In the last parts of his book, Çölaşan tries to analyze the reasons of this situation and Islamization of the country by JDP government. In his view, a media boss should never engage in other important commercial activities since the government has a chance to threaten him and prevent the objectivity of the media if they could find even a small mistake. Çölaşan thinks that although Aydın Doğan was a secular and pro-republican person, his engagement into other sectors and the government’s pressures and threats towards him forced him to change the editorial policy of his newspapers and make them as JDP’s “Pravda”[12]. In his view, press should be independent for being able to stay out of the dirty economic relations and profit-based engagements. He condemns people like Ertuğrul Özkök for blemishing the honor of journalism and for deceiving Turkish people. He warns Turkish people to be aware of the media’s subjectivity and to struggle against JDP’s authoritarian governing style. In his view, in the past struggling against governments was easier since the governments were coalitions and they were consisted of at least two parties. Thus, journalists could have found protection from the other party of the coalition however in newly democratizing country like Turkey in his view people do not have democratic culture and tendency yet and that is why single party governments could easily turn into single-party period of 1923-1946. He gives the example of Democrat Party and its investigation committees that arrested hundreds of journals and Republican People’s Party’s supporters and reminds us the end of Adnan Menderes.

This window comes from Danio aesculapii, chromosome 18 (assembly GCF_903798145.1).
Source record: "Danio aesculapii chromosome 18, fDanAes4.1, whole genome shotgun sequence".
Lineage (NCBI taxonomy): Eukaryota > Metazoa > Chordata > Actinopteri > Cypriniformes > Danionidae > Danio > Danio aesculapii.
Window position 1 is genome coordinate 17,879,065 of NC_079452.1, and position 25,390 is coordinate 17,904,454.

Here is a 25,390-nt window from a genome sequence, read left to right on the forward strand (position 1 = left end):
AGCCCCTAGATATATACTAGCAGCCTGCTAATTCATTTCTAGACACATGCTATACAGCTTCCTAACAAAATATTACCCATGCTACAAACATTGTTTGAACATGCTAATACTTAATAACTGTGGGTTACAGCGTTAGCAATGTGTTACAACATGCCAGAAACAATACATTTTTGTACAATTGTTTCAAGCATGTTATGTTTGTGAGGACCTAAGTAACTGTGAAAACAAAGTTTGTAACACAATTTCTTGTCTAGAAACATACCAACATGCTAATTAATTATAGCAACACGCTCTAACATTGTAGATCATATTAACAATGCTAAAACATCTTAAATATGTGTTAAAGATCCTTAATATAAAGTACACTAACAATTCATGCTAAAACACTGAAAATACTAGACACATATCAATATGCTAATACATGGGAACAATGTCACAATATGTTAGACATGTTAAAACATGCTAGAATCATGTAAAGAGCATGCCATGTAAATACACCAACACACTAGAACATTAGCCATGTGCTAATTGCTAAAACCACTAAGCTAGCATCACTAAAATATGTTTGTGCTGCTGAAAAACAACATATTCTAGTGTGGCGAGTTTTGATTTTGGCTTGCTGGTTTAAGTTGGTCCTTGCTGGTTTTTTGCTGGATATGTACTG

When we make a general analysis and critique of Çölaşan’s book, we should admit that the book is shocking and allows us to see that behind the specter of “democracy”, there is a dirty game going on between different sides. Government-media relations are always problematic everywhere in the world but it seems to be that Doğan Media Company’s changing attitude of secularism and his newly adopted pro-JDP policy[13] shows us that democracy is a big lie in our country and economic benefits matter most for journalists and politicians. The welfare of ordinary people, the protection of Kemalism, the indivisible integrity of Turkey and secularism unfortunately do not really matter for people like Ertuğrul Özkök and Aydın Doğan. It is also true that JDP’s understanding of secularism is not accepted by important state institutions and millions of people in the country. However, Çölaşan also deserves criticism because his writing style is very arrogant and aggressive which increases the polarization in the country and make people enemy towards each other. Çölaşan might be right about JDP’s authoritarian tendencies and hidden agenda of Islamization of the country but he does not have right to write very ugly things about the families of people like Prime Minister Erdoğan and President of the Republic Abdullah Gül. Çölaşan made the same thing in the past for Özal and created sensation but we should admit that this kind of criticisms do not enlighten people who are close to JDP, but rather make them more militant about their Islamic attachments. But still “We’re Fired Our People Don’t Forget Us” is a very important book that will be remembered when Turkish political history will be written in the near future.